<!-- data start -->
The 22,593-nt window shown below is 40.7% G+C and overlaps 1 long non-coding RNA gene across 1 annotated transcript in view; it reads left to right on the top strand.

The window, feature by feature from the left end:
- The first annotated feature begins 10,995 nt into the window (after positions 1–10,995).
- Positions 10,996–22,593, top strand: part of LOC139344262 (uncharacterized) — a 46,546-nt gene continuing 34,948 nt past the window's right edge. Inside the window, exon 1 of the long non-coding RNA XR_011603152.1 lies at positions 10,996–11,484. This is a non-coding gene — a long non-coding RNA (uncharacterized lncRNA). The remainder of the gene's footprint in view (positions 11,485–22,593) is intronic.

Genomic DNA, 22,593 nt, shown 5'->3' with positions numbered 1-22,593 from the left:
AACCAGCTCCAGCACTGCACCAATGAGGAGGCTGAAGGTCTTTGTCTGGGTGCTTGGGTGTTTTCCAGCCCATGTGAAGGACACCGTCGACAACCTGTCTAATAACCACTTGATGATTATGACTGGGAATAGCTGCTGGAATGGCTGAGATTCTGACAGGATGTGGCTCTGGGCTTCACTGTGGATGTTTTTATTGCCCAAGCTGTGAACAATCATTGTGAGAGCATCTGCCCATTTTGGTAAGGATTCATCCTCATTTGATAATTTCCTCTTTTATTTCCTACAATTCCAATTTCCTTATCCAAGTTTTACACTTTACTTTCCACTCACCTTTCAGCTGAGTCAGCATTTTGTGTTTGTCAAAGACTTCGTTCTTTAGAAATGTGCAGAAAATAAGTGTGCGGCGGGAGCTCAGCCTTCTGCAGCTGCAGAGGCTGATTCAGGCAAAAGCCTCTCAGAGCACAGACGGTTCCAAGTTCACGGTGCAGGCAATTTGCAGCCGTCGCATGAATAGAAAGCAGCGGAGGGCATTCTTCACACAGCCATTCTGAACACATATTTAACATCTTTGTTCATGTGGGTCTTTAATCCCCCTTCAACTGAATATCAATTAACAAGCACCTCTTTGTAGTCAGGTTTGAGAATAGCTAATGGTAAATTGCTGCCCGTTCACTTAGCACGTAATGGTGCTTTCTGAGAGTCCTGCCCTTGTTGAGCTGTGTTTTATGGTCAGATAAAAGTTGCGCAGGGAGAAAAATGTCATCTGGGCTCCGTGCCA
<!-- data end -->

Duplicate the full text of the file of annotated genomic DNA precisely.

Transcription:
The 22,593-nt window shown below is 40.7% G+C and overlaps 1 long non-coding RNA gene across 1 annotated transcript in view; it reads left to right on the top strand.

The window, feature by feature from the left end:
- The first annotated feature begins 10,995 nt into the window (after positions 1–10,995).
- Positions 10,996–22,593, top strand: part of LOC139344262 (uncharacterized) — a 46,546-nt gene continuing 34,948 nt past the window's right edge. Inside the window, exon 1 of the long non-coding RNA XR_011603152.1 lies at positions 10,996–11,484. This is a non-coding gene — a long non-coding RNA (uncharacterized lncRNA). The remainder of the gene's footprint in view (positions 11,485–22,593) is intronic.

Genomic DNA, 22,593 nt, shown 5'->3' with positions numbered 1-22,593 from the left:
AACCAGCTCCAGCACTGCACCAATGAGGAGGCTGAAGGTCTTTGTCTGGGTGCTTGGGTGTTTTCCAGCCCATGTGAAGGACACCGTCGACAACCTGTCTAATAACCACTTGATGATTATGACTGGGAATAGCTGCTGGAATGGCTGAGATTCTGACAGGATGTGGCTCTGGGCTTCACTGTGGATGTTTTTATTGCCCAAGCTGTGAACAATCATTGTGAGAGCATCTGCCCATTTTGGTAAGGATTCATCCTCATTTGATAATTTCCTCTTTTATTTCCTACAATTCCAATTTCCTTATCCAAGTTTTACACTTTACTTTCCACTCACCTTTCAGCTGAGTCAGCATTTTGTGTTTGTCAAAGACTTCGTTCTTTAGAAATGTGCAGAAAATAAGTGTGCGGCGGGAGCTCAGCCTTCTGCAGCTGCAGAGGCTGATTCAGGCAAAAGCCTCTCAGAGCACAGACGGTTCCAAGTTCACGGTGCAGGCAATTTGCAGCCGTCGCATGAATAGAAAGCAGCGGAGGGCATTCTTCACACAGCCATTCTGAACACATATTTAACATCTTTGTTCATGTGGGTCTTTAATCCCCCTTCAACTGAATATCAATTAACAAGCACCTCTTTGTAGTCAGGTTTGAGAATAGCTAATGGTAAATTGCTGCCCGTTCACTTAGCACGTAATGGTGCTTTCTGAGAGTCCTGCCCTTGTTGAGCTGTGTTTTATGGTCAGATAAAAGTTGCGCAGGGAGAAAAATGTCATCTGGGCTCCGTGCCA